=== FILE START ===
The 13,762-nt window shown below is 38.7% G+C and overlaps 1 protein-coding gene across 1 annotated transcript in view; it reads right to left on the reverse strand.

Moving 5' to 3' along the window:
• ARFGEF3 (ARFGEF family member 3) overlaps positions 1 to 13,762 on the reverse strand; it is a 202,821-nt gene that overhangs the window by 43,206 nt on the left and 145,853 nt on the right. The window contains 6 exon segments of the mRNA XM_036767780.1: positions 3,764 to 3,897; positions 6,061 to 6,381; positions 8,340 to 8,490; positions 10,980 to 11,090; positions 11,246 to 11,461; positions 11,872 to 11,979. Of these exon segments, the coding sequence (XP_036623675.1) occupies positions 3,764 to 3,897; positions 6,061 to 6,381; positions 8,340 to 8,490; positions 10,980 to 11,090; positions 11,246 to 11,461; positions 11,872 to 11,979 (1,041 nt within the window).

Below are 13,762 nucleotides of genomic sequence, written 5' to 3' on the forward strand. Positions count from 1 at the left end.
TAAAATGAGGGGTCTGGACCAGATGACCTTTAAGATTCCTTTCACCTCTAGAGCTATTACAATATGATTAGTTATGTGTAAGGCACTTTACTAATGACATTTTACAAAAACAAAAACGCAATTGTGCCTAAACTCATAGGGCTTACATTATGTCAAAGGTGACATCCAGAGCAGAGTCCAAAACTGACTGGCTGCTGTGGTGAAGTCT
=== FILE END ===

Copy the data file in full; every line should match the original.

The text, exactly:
The 13,762-nt window shown below is 38.7% G+C and overlaps 1 protein-coding gene across 1 annotated transcript in view; it reads right to left on the reverse strand.

Moving 5' to 3' along the window:
• ARFGEF3 (ARFGEF family member 3) overlaps positions 1 to 13,762 on the reverse strand; it is a 202,821-nt gene that overhangs the window by 43,206 nt on the left and 145,853 nt on the right. The window contains 6 exon segments of the mRNA XM_036767780.1: positions 3,764 to 3,897; positions 6,061 to 6,381; positions 8,340 to 8,490; positions 10,980 to 11,090; positions 11,246 to 11,461; positions 11,872 to 11,979. Of these exon segments, the coding sequence (XP_036623675.1) occupies positions 3,764 to 3,897; positions 6,061 to 6,381; positions 8,340 to 8,490; positions 10,980 to 11,090; positions 11,246 to 11,461; positions 11,872 to 11,979 (1,041 nt within the window).

Below are 13,762 nucleotides of genomic sequence, written 5' to 3' on the forward strand. Positions count from 1 at the left end.
TAAAATGAGGGGTCTGGACCAGATGACCTTTAAGATTCCTTTCACCTCTAGAGCTATTACAATATGATTAGTTATGTGTAAGGCACTTTACTAATGACATTTTACAAAAACAAAAACGCAATTGTGCCTAAACTCATAGGGCTTACATTATGTCAAAGGTGACATCCAGAGCAGAGTCCAAAACTGACTGGCTGCTGTGGTGAAGTCT